The Applied Moral Psychology Lab combines methodologies from cognitive science, psychology of language, and social psychology to examine the psychological underpinnings of human morality and investigate how methods and findings from moral psychology research can be applied to address social issues.S
Broadly, the research program aims to (a) build a mechanistic description of morality (e.g., values; blame and praise; attributions of responsibility) in terms of language and cognition; and, (b) increase understanding of how moral commitments and their cognitive-linguistic underpinnings can lead to well-being and discord.
To increase the chances that this endeavor is useful and accurate, the lab uses multiple methodologies to test models of moral cognition, and considers various kinds of exposure to morally relevant events (e.g., victims of crime, harm-doers, helpers).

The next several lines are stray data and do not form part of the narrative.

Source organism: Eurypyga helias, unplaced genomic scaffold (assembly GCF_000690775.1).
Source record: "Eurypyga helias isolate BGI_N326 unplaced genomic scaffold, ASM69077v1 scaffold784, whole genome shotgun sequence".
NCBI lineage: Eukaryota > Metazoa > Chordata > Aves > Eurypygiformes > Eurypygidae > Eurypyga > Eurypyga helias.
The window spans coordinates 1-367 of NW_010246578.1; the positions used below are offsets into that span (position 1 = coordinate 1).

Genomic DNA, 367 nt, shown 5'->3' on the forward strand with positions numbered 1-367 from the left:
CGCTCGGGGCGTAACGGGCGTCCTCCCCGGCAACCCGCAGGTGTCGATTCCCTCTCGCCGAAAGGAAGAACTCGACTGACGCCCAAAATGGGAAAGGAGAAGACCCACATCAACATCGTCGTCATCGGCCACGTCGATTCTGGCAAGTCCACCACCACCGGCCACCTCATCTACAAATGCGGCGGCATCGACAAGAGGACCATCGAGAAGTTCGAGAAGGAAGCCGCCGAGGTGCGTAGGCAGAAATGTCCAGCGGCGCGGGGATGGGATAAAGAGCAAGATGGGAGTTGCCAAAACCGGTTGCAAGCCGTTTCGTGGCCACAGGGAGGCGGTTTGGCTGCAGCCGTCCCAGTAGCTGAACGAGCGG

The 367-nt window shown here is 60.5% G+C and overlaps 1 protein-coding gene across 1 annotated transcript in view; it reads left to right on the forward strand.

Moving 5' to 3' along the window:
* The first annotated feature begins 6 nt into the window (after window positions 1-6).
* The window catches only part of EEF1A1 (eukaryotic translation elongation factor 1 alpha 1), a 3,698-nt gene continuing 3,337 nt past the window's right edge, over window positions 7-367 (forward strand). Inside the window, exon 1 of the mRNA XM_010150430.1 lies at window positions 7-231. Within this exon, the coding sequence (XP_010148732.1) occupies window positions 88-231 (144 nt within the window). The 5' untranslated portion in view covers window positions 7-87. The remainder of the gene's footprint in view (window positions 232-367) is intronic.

Ongoing projects include basic research on language and cognition in value-laden contexts — for example, the role of moral and political commitments in judgments of linguistic causality and quantitative information-processing. Other topics have broader relevance to social issues, such as: first responders’ stress injury; the partisan news media’s influence on moral judgments; victimization and self-injury; understanding of causation and mental health; and knowledge discrediting across demographic groups.
Ultimately, being able to synthesize findings about which devices in language and thought lead to conflict or peace across the various personal and public roles people occupy will enrich the science of morality and reveal features of moral psychology that contribute to human flourishing.